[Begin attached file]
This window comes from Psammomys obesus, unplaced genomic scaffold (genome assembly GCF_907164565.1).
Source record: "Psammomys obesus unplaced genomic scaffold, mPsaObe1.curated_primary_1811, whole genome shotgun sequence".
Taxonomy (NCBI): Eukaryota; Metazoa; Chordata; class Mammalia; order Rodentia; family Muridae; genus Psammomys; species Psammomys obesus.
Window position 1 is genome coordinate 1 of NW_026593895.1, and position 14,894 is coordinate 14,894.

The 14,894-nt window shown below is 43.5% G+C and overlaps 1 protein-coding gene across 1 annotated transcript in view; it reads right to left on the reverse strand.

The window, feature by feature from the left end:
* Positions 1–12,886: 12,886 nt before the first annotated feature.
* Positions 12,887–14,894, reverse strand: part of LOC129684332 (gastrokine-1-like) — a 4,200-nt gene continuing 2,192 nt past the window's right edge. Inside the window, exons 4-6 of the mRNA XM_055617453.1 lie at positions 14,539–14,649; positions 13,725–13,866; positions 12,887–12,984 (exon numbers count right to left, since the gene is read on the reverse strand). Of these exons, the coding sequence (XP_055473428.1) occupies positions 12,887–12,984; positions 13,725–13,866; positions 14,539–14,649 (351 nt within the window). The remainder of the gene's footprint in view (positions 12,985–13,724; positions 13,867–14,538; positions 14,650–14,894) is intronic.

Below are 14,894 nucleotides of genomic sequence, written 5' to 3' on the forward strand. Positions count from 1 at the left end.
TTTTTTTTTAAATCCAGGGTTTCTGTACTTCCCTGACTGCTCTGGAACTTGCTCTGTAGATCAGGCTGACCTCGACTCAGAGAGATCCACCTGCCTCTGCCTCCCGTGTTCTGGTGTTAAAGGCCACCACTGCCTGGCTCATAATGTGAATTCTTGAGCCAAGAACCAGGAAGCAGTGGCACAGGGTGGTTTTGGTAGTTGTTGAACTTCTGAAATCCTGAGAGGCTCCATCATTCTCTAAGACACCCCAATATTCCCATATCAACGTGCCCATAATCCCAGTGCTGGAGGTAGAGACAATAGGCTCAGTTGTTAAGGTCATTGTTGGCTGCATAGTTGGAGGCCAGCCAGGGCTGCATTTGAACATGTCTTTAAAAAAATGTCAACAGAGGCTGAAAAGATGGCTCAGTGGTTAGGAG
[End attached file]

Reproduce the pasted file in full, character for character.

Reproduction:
This window comes from Psammomys obesus, unplaced genomic scaffold (genome assembly GCF_907164565.1).
Source record: "Psammomys obesus unplaced genomic scaffold, mPsaObe1.curated_primary_1811, whole genome shotgun sequence".
Taxonomy (NCBI): Eukaryota; Metazoa; Chordata; class Mammalia; order Rodentia; family Muridae; genus Psammomys; species Psammomys obesus.
Window position 1 is genome coordinate 1 of NW_026593895.1, and position 14,894 is coordinate 14,894.

The 14,894-nt window shown below is 43.5% G+C and overlaps 1 protein-coding gene across 1 annotated transcript in view; it reads right to left on the reverse strand.

The window, feature by feature from the left end:
* Positions 1–12,886: 12,886 nt before the first annotated feature.
* Positions 12,887–14,894, reverse strand: part of LOC129684332 (gastrokine-1-like) — a 4,200-nt gene continuing 2,192 nt past the window's right edge. Inside the window, exons 4-6 of the mRNA XM_055617453.1 lie at positions 14,539–14,649; positions 13,725–13,866; positions 12,887–12,984 (exon numbers count right to left, since the gene is read on the reverse strand). Of these exons, the coding sequence (XP_055473428.1) occupies positions 12,887–12,984; positions 13,725–13,866; positions 14,539–14,649 (351 nt within the window). The remainder of the gene's footprint in view (positions 12,985–13,724; positions 13,867–14,538; positions 14,650–14,894) is intronic.

Below are 14,894 nucleotides of genomic sequence, written 5' to 3' on the forward strand. Positions count from 1 at the left end.
TTTTTTTTTAAATCCAGGGTTTCTGTACTTCCCTGACTGCTCTGGAACTTGCTCTGTAGATCAGGCTGACCTCGACTCAGAGAGATCCACCTGCCTCTGCCTCCCGTGTTCTGGTGTTAAAGGCCACCACTGCCTGGCTCATAATGTGAATTCTTGAGCCAAGAACCAGGAAGCAGTGGCACAGGGTGGTTTTGGTAGTTGTTGAACTTCTGAAATCCTGAGAGGCTCCATCATTCTCTAAGACACCCCAATATTCCCATATCAACGTGCCCATAATCCCAGTGCTGGAGGTAGAGACAATAGGCTCAGTTGTTAAGGTCATTGTTGGCTGCATAGTTGGAGGCCAGCCAGGGCTGCATTTGAACATGTCTTTAAAAAAATGTCAACAGAGGCTGAAAAGATGGCTCAGTGGTTAGGAG